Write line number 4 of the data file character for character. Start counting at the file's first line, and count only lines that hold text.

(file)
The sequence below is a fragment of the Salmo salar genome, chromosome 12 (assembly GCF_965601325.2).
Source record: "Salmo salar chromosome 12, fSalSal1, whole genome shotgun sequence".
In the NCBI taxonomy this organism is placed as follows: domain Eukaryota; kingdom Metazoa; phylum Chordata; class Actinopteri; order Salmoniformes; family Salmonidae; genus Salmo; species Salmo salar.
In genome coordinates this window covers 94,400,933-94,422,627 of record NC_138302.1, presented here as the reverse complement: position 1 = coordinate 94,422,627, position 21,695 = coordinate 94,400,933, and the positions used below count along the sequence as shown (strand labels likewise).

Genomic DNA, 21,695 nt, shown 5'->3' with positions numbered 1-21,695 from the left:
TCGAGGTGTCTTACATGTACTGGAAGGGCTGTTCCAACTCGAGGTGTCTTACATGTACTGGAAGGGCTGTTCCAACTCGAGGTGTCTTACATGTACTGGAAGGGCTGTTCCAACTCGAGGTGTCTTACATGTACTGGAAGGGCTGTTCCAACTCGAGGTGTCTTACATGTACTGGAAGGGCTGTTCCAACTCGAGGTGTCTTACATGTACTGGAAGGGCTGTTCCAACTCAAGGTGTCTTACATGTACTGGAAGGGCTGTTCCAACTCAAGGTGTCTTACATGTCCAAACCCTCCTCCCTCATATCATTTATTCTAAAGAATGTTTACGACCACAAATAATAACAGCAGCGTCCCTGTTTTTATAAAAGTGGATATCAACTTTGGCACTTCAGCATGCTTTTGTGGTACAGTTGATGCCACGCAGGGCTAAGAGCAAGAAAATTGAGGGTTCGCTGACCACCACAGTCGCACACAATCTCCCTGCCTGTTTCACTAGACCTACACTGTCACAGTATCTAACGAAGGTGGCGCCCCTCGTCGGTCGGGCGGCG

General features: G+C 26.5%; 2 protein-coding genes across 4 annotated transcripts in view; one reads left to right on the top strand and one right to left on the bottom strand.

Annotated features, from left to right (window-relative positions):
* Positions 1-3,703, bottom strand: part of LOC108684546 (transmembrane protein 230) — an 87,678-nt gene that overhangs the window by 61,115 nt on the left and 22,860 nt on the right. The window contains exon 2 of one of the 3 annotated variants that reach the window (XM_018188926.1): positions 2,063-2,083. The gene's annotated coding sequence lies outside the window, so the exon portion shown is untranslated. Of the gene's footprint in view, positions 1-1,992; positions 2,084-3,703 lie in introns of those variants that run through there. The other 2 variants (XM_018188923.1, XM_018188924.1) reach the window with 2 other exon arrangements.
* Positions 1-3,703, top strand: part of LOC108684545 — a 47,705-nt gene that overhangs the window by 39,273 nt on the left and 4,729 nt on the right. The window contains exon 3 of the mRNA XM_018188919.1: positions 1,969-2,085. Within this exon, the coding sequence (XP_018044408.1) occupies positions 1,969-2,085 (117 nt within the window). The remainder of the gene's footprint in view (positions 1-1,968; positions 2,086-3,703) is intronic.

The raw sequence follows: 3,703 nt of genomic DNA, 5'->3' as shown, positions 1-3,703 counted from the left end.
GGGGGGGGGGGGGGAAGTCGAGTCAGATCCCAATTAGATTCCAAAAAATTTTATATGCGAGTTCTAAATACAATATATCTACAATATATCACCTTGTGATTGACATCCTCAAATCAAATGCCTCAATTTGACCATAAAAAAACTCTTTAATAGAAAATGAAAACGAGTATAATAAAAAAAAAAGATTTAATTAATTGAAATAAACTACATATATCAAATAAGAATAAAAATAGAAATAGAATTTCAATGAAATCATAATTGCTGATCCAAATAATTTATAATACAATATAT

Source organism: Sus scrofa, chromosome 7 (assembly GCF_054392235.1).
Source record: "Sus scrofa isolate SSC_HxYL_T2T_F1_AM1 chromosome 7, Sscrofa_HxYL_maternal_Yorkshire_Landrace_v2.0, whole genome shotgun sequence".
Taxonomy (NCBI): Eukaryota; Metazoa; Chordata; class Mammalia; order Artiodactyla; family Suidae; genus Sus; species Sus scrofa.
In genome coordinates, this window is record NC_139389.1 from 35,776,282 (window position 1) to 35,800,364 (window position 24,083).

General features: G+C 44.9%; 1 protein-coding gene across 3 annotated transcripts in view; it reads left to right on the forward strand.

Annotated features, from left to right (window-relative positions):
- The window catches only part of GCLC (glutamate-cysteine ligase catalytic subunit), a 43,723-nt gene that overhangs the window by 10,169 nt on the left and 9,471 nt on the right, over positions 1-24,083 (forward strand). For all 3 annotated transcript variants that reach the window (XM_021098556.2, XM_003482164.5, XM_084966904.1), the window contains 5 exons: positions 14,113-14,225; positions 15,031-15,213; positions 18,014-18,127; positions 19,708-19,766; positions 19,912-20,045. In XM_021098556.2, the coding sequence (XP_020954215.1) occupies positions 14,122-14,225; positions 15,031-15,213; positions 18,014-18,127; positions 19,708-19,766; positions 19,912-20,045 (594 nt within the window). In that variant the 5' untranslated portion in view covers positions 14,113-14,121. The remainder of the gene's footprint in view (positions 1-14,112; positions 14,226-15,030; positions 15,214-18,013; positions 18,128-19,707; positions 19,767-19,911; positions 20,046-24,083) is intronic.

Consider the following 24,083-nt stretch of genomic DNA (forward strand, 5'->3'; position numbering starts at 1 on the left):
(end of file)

In genome coordinates this window covers 94,400,933-94,422,627 of record NC_138302.1, presented here as the reverse complement: position 1 = coordinate 94,422,627, position 21,695 = coordinate 94,400,933, and the positions used below count along the sequence as shown (strand labels likewise).